How is Hyundai Kona different from other Hyundai cars in India?
- The Kona is a fully electric car that is a clear departure from futuristic-looking electric vehicles in the sense that it looks like a ‘normal’ car.
- It is powered by a 39.2 kWh lithium-ion battery pack which allows the motor to make 136 PS of power and 395 NM of torque.
- There are three different types of chargers available for Kona Electric and Hyundai is working with Indian Oil Corp to have these installed at existing fuel stations.
Hyndai Kona – Key Highlights:
Design: Exterior & Interior:
The Kona Electric is a clear departure from futuristic-looking electric vehicles in the sense that it looks like a ‘normal’ car. The only feature that gives away its secret is the missing grill upfront, which now gets a cap for the charging socket. It is a little bigger than Hyundai’s Elite i20 and smaller than the Creta. The projector headlamps are housed lower on the bumper, like is the current trend with most SUVs and while the grill is missing, Hyundai has retained the familiar cascading waterfall grill design on the bumper.
Creases running along with the doors on the bottom and the shoulder line round out the design. At the rear, it’s an easy guess that this is a Hyundai. The tail lamps, while sleeker than the i20, are a similar design that carries inwards over the boot and tapers towards the centre. A separate cluster on the bumper houses the turn signals and the reversing light.
Further, the plastics and the leather upholstery are finished in black. The dashboard is soft touch in places and so are the door pads. The leather-wrapped steering wheel has controls for telephony, cruise control and the instrument cluster, while the brushed aluminium centre fascia gets controls for air-conditioning. While the interior of the car has little to complain about, there is nothing to write home about either. If you’re in the market for a 25 lakh rupee car, the interior might seem a bit underwhelming.
Hyundai Kona Comforts:
The outside rearview mirrors are heated, the driver seat is adjustable 10 ways with lumbar support and the front seats get ventilation and heating functions. Infotainment duties are handled by a responsive 17.77 cm touchscreen which gets Android Auto and Apple CarPlay. The instrument cluster is digital and Hyundai have thrown in wireless phone charging for good measure too. There’s only one variant on offer and it gets a sunroof as well.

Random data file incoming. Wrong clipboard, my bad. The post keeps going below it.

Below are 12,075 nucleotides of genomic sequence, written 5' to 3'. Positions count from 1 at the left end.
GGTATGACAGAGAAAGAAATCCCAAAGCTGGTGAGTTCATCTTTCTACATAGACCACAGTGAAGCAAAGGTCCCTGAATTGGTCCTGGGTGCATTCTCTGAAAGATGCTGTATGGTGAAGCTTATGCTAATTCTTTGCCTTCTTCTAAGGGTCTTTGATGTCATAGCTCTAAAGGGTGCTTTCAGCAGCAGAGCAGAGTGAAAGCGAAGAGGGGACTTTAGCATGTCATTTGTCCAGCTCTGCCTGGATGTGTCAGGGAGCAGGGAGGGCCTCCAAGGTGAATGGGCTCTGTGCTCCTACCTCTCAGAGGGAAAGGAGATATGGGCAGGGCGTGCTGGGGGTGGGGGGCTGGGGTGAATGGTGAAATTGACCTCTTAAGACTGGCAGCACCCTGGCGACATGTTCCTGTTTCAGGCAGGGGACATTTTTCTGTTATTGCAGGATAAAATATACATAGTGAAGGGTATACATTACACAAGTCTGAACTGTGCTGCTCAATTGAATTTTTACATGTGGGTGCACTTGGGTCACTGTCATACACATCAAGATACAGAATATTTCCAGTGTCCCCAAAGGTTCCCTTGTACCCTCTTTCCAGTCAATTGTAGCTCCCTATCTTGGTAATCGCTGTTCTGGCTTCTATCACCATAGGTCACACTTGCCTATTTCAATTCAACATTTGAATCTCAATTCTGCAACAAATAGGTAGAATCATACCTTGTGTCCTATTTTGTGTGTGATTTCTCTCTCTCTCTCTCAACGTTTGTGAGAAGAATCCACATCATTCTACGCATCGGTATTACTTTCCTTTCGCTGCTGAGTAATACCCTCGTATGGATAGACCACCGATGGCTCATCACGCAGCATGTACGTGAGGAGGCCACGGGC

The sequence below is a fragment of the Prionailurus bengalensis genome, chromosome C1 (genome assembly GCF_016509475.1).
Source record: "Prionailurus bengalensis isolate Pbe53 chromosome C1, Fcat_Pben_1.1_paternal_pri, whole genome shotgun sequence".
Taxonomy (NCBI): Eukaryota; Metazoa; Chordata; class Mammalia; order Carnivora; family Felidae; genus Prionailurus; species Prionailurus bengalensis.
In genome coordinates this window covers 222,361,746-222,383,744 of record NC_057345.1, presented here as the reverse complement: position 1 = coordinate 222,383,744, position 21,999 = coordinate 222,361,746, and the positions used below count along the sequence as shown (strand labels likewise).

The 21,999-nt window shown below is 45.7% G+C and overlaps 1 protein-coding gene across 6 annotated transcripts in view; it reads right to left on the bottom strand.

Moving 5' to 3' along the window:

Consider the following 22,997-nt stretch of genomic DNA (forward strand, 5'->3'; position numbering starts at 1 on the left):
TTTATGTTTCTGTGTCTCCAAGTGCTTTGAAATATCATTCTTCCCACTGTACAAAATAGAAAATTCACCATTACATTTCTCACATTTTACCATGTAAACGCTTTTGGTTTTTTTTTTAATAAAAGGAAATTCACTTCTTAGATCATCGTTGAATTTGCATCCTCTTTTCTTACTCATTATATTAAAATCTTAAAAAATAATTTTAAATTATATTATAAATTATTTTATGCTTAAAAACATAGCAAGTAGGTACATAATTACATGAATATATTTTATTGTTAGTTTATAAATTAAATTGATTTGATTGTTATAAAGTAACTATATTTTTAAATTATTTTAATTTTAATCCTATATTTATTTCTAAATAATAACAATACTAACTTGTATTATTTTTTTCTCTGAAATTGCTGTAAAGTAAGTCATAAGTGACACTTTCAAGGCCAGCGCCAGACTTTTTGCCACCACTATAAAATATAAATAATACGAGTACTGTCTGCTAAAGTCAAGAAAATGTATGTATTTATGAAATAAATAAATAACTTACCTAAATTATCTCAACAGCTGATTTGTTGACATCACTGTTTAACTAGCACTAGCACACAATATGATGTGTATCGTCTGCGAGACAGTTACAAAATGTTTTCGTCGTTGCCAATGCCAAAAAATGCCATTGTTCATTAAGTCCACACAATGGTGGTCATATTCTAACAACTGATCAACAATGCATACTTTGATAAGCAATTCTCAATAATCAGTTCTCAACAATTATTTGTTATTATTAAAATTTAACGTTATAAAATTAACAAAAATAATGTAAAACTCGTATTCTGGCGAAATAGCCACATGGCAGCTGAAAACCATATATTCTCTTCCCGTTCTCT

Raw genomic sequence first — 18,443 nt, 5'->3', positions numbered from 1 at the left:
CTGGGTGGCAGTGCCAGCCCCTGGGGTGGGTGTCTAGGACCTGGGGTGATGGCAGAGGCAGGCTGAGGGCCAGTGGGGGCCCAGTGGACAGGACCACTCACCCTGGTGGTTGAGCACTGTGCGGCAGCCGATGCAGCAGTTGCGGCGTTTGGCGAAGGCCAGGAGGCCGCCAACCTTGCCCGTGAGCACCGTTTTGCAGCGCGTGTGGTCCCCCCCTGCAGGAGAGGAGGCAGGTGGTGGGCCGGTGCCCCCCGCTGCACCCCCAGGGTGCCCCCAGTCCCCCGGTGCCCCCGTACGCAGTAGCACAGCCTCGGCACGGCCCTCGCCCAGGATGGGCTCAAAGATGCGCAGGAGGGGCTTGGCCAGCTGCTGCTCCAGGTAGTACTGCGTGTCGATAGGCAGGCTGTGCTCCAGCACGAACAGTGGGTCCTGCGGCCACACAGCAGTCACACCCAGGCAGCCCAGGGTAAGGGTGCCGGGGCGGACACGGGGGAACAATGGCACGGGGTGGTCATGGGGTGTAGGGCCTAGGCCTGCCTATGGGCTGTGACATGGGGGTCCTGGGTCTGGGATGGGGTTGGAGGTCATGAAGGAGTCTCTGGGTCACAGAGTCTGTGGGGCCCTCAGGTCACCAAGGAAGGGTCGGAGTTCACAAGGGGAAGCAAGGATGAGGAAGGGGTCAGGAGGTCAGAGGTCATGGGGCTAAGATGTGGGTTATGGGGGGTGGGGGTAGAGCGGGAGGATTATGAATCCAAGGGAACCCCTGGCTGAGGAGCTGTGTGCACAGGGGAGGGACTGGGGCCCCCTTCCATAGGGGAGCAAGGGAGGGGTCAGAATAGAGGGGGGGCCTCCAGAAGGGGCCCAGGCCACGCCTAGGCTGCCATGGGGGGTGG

The Driving Experience:
One of the reasons to be impressed with Hyundai Kona is it’s efficiency. Yes, it comes with an ARAI-certified range of 452 kilometers on a single charge. To add to the excitement is the chance to take it through its paces on the best circuit in the country.
The Kona Electric is powered by a 39.2 kWh lithium-ion battery pack which allows the motor to make 136 PS of power and 395 NM of torque. The official 0-100 kmph time is 9.7 seconds, nothing prepares you for the instant acceleration when you press the accelerator pedal. Beyond that, however, acceleration is linear and it’s easy to cross 150-160 kmph.
A racetrack is limiting in how much you can really tell about ride comfort but the steering is direct and body roll is well contained. So dynamically the Kona Electric is sorted and is a decent amount of fun to drive. In fact, coming out of corners, when you floor the pedal the tyres give a little chirrup and you feel your weight transfer into the seat back. Always a good feeling for enthusiastic drivers.
Safety features of Hyundai Kona:
The car gets disc brakes on all wheels and 6 airbags are standard. This includes driver, passenger, front side and curtain airbags. There is also a Vehicle Stability Management System along with Electronic Stability Control and Hill-Start Assist Control. Intuitively, the Kona Electric also incorporates a Virtual.
Engine Sound System that mimics the sound of an engine to ensure pedestrian safety. So thumbs up to Hyundai on that one, because those of us who won’t be buying one will perhaps at some point be coming in the way.
That brings us to the most important aspect of driving an electric car. Charging it. In this case, there are three different types of chargers available for Kona Electric. A 50 kW DC Quick Charger that can charge the battery up to 80 percent in 57 minutes. Hyundai is working with Indian Oil Corporation to have these installed at existing fuel stations. These will also be installed at Hyundai’s dealerships and service centres. The company will provide consumers with two chargers. One is a 7.2 kW AC Wall Box Charger that takes 6 hours and 10 minutes for a full charge. The second is a 2.8 kW portable charger that can be plugged into a regular wall socket. This one will take 19 hours for a full charge.